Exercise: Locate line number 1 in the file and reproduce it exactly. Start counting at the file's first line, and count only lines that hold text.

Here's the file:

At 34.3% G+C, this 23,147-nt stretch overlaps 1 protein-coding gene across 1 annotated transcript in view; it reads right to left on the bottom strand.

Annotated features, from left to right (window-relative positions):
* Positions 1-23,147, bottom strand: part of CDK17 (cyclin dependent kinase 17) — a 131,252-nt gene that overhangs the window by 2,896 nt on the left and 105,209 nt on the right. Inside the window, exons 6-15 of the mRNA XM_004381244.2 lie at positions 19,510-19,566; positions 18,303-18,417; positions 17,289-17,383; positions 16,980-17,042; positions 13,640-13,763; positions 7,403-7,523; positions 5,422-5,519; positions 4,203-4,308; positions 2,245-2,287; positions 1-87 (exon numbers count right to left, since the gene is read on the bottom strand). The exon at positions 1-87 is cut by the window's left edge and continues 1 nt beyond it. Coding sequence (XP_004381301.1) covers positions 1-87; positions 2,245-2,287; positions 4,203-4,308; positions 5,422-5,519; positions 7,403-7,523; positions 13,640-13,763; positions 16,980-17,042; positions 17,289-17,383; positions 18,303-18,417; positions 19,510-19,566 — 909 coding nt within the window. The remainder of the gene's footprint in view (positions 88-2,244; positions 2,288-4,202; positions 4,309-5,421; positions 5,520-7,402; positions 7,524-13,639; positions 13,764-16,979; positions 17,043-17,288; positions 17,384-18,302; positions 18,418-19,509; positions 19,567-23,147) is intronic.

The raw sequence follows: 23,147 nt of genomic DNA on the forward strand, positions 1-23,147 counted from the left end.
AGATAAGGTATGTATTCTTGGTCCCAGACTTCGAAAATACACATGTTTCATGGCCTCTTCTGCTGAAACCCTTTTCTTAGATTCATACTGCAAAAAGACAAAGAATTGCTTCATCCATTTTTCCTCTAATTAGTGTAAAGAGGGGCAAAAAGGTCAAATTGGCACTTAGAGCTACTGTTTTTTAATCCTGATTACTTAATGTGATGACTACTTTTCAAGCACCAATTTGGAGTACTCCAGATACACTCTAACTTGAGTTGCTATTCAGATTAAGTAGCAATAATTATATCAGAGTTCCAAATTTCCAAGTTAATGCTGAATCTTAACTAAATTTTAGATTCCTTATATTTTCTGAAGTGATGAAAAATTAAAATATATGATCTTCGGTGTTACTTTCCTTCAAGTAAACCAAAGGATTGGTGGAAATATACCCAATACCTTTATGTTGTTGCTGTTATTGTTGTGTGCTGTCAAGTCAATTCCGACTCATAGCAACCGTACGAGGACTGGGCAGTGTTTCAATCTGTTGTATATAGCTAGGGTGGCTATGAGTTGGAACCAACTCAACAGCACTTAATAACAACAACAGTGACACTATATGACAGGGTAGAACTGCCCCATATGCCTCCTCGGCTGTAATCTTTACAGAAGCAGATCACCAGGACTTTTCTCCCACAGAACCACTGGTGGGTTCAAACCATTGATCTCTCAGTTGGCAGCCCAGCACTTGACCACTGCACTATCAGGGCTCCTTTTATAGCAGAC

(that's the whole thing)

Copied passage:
At 34.3% G+C, this 23,147-nt stretch overlaps 1 protein-coding gene across 1 annotated transcript in view; it reads right to left on the bottom strand.